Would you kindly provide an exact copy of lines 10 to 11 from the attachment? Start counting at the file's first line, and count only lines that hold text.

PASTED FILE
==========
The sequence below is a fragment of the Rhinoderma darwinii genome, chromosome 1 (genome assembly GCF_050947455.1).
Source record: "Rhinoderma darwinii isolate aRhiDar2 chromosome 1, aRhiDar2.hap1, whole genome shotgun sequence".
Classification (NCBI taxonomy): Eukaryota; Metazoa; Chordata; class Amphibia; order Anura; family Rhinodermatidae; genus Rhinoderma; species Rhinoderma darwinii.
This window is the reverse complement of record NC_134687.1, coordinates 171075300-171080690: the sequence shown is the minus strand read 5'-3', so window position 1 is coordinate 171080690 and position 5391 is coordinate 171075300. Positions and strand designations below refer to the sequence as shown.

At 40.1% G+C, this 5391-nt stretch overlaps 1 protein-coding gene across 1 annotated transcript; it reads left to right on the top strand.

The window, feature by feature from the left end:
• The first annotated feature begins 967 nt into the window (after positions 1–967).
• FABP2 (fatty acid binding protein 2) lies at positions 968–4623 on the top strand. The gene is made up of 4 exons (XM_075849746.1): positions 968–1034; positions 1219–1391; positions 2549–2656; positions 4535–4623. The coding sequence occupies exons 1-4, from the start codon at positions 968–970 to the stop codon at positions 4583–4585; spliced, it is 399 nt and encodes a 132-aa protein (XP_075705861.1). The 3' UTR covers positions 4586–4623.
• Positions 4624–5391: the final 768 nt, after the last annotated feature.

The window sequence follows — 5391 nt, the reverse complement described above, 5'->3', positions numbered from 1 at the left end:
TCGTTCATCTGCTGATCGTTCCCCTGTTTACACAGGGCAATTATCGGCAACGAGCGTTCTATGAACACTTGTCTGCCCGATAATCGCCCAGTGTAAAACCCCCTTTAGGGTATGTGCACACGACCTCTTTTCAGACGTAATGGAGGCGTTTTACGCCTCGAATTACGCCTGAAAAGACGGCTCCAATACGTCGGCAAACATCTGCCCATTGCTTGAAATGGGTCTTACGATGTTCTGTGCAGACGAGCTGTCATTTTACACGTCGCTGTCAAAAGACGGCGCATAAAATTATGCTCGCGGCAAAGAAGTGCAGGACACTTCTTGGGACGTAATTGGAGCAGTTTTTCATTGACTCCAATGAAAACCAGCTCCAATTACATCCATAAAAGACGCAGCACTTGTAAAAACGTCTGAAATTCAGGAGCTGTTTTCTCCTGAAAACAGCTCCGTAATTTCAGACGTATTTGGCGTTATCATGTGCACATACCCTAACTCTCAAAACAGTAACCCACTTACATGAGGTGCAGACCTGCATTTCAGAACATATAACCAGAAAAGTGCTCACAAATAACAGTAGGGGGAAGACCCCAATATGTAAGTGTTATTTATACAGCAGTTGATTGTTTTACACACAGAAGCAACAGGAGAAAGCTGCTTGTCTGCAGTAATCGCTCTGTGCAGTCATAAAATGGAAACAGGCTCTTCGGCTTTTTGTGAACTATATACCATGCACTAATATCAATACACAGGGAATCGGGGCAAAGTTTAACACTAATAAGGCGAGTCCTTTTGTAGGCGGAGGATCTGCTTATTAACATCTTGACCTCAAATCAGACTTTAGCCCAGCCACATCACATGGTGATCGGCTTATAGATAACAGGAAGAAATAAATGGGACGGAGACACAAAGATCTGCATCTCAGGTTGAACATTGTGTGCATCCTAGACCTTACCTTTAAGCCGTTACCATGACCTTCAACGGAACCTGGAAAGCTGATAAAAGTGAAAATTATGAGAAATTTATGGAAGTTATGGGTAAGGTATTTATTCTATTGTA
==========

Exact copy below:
The window sequence follows — 5391 nt, the reverse complement described above, 5'->3', positions numbered from 1 at the left end:
TCGTTCATCTGCTGATCGTTCCCCTGTTTACACAGGGCAATTATCGGCAACGAGCGTTCTATGAACACTTGTCTGCCCGATAATCGCCCAGTGTAAAACCCCCTTTAGGGTATGTGCACACGACCTCTTTTCAGACGTAATGGAGGCGTTTTACGCCTCGAATTACGCCTGAAAAGACGGCTCCAATACGTCGGCAAACATCTGCCCATTGCTTGAAATGGGTCTTACGATGTTCTGTGCAGACGAGCTGTCATTTTACACGTCGCTGTCAAAAGACGGCGCATAAAATTATGCTCGCGGCAAAGAAGTGCAGGACACTTCTTGGGACGTAATTGGAGCAGTTTTTCATTGACTCCAATGAAAACCAGCTCCAATTACATCCATAAAAGACGCAGCACTTGTAAAAACGTCTGAAATTCAGGAGCTGTTTTCTCCTGAAAACAGCTCCGTAATTTCAGACGTATTTGGCGTTATCATGTGCACATACCCTAACTCTCAAAACAGTAACCCACTTACATGAGGTGCAGACCTGCATTTCAGAACATATAACCAGAAAAGTGCTCACAAATAACAGTAGGGGGAAGACCCCAATATGTAAGTGTTATTTATACAGCAGTTGATTGTTTTACACACAGAAGCAACAGGAGAAAGCTGCTTGTCTGCAGTAATCGCTCTGTGCAGTCATAAAATGGAAACAGGCTCTTCGGCTTTTTGTGAACTATATACCATGCACTAATATCAATACACAGGGAATCGGGGCAAAGTTTAACACTAATAAGGCGAGTCCTTTTGTAGGCGGAGGATCTGCTTATTAACATCTTGACCTCAAATCAGACTTTAGCCCAGCCACATCACATGGTGATCGGCTTATAGATAACAGGAAGAAATAAATGGGACGGAGACACAAAGATCTGCATCTCAGGTTGAACATTGTGTGCATCCTAGACCTTACCTTTAAGCCGTTACCATGACCTTCAACGGAACCTGGAAAGCTGATAAAAGTGAAAATTATGAGAAATTTATGGAAGTTATGGGTAAGGTATTTATTCTATTGTA